Catch some air

  • Here is a backyard exercise I came up with that requires some balloons.
  • Insert a tee though the extra rubber end that is located behind the knot where you tied the balloon.
  • Stick the tee into the ground, there by holding the balloon in place.
  • Swing through and make it pop at impact!

Putting it into play: Make a swoosh instead of a divot

  • This can become part of your pre-shot routine. Take two practice swings before each tee shot and let the swoosh sound represent your air divot.

Now you have several different ways to create some resistance through the hitting area when the ball is teed up. Try this concept the next time you play and mash that driver!

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Michael Howes is a G.S.E.B. authorized instructor of "The Golfing Machine" - Director of Instruction "Carter Plantation Golf Course" Springfield, La. - Director of Instruction "Rob Noel Golf Academy at Carter Plantation. - Golf Channel Academy Instructor - SPi Instructor of the SeeMore Putter Institute - Featured Writer GolfWRX Teaching philosophy: "We will work together on adding the all-important elements of power and consistency to your game while maintaining the individualism and art of your swing." Work on your swing from anywhere in the world - NO software needed. www.howesgolf.com www.youtube.com/cedarstreetgolf

6 Comments

6 Comments

  1. Michael Howes

    May 20, 2013 at 11:51 pm

    Narf

    Great going and I am very happy for your success!

    A few things that I really liked about your comments:
    •Now you’re thinking and the gears are turning.
    •Your focus has started shifting away from the Ball as being your target. That is why I suggest hitting tees, bags, balloons, etc. Get the alignments first, then simply change the object that’s sitting on your circle.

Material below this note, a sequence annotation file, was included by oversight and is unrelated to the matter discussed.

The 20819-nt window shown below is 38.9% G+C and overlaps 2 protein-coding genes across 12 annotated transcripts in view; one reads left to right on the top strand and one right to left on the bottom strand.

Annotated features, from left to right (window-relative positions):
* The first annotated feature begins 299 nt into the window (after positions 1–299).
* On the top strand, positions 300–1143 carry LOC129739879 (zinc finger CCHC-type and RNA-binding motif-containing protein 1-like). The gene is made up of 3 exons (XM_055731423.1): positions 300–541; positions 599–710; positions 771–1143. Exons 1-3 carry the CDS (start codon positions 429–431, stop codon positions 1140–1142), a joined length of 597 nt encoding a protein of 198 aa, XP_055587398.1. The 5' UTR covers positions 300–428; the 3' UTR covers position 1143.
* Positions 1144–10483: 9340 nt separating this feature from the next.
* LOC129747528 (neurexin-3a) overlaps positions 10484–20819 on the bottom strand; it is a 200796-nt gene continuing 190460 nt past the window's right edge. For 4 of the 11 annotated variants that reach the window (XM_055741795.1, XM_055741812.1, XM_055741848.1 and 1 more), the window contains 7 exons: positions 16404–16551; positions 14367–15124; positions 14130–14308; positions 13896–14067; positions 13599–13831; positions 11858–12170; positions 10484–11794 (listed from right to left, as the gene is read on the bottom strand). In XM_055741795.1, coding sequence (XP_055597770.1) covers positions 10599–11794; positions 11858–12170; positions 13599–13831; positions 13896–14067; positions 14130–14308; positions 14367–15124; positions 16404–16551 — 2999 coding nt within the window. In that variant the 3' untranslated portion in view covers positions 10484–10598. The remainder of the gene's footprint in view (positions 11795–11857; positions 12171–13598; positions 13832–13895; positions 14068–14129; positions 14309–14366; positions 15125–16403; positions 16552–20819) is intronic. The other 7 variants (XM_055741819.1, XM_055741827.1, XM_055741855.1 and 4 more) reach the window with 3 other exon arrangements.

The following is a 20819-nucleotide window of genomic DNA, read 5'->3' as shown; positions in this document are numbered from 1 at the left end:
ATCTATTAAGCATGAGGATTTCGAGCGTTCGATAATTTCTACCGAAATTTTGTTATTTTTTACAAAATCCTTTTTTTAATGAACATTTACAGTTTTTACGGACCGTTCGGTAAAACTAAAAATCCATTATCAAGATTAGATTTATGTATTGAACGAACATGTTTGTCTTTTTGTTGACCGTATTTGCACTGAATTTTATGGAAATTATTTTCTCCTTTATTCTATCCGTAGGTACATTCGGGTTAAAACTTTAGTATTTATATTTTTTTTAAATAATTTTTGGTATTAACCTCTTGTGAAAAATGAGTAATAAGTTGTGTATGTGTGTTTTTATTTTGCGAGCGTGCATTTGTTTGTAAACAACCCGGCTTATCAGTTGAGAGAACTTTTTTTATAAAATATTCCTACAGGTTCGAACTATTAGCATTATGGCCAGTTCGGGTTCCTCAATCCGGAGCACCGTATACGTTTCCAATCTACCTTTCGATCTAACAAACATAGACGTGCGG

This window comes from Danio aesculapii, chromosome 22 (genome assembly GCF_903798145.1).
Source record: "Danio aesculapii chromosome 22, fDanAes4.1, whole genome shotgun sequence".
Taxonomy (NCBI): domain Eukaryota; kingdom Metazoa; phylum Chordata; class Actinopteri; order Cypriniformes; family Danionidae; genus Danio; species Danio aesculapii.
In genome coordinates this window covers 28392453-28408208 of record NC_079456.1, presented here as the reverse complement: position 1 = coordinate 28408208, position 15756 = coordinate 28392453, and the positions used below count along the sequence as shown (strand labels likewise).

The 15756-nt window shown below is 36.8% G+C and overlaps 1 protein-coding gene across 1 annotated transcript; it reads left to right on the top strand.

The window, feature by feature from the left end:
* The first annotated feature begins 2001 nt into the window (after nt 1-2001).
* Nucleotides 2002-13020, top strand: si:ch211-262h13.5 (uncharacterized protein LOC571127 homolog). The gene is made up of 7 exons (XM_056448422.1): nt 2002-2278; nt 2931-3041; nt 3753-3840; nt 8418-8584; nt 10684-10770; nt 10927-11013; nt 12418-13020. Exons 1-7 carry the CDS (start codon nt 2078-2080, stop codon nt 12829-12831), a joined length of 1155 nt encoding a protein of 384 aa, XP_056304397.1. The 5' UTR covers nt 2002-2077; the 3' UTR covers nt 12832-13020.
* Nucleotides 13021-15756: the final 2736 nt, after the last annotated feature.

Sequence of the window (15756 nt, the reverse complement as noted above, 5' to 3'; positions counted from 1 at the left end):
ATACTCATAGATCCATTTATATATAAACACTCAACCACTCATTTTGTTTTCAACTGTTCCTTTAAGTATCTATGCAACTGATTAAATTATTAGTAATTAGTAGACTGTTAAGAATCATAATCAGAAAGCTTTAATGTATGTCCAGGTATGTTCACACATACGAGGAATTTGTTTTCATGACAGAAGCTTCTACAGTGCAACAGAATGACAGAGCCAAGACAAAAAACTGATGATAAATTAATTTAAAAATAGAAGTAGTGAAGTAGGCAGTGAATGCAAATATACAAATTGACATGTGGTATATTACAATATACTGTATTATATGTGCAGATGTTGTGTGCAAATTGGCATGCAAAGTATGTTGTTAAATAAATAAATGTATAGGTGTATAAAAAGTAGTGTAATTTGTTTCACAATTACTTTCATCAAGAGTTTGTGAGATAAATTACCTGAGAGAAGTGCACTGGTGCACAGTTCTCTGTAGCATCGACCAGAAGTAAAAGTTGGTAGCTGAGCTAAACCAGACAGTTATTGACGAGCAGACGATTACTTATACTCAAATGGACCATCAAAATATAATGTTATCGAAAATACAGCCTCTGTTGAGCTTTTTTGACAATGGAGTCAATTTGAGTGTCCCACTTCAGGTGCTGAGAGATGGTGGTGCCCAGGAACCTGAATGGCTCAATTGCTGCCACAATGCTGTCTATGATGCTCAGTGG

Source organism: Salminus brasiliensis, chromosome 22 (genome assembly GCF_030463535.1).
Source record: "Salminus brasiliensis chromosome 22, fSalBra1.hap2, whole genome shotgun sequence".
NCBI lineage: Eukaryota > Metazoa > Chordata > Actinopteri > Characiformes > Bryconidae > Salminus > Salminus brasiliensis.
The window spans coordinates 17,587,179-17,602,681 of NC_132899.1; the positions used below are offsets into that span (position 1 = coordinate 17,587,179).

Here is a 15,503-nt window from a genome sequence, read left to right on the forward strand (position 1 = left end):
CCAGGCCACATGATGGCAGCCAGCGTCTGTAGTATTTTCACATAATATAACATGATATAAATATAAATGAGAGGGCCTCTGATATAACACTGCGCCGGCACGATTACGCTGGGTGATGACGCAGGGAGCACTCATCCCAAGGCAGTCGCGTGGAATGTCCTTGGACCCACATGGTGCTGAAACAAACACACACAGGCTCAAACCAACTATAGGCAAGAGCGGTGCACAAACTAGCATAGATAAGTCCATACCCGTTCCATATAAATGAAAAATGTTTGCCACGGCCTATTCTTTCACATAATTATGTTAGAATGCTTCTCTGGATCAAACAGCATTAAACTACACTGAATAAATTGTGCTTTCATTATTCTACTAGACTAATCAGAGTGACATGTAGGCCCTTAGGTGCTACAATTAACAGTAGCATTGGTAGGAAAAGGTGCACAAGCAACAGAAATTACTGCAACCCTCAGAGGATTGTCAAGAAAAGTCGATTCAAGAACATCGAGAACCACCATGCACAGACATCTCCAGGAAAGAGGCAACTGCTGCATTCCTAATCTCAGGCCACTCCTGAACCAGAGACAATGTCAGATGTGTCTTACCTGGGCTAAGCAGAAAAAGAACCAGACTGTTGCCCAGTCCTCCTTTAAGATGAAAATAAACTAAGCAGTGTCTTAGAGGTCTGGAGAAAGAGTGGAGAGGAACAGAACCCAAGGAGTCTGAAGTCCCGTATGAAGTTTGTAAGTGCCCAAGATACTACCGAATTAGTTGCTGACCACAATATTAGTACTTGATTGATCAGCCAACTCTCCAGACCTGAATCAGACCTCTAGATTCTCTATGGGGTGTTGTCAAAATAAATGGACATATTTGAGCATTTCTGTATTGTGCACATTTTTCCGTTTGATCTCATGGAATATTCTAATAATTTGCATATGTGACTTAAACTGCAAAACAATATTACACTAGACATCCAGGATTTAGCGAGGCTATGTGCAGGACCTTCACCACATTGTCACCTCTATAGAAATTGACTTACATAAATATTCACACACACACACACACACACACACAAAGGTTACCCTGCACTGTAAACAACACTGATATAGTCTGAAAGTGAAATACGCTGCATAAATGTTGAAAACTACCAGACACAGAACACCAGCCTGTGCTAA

•You are starting to sense impact and where it is occurring, which is the whole point behind the air divot concept. Most of the time if a golfer is driving their hands to the ball they will release early.
    •Those trees on the range didn’t move any closer overnight – you’re making better contact!

    I don’t have a problem with you setting up to the driver with the clubhead a little farther back. This is kind of like pre-setting the takeaway. Some players did similar versions of this when they used to start the swing with what we called a Scottish Lag.

    Let the Swoosh be your air divot when you make your rehearsal swings on the tee box – then let it fly.

  2. jed

    May 9, 2013 at 9:10 pm

    This makes it seem like you should be “hitting down” on your driver. It seems like I have heard multiple people say you need to be hitting the ball ever so slightly on the upswing.

    • Michael Howes

      May 10, 2013 at 12:30 am

      The “Air Divot” concept is certainly not meant to encourage you to hit down with the Driver. The idea is to help players achieve a compressed strike and proper impact alignments with the Driver when we do NOT have the sensation that we are hitting down and squashing the ball against the ground.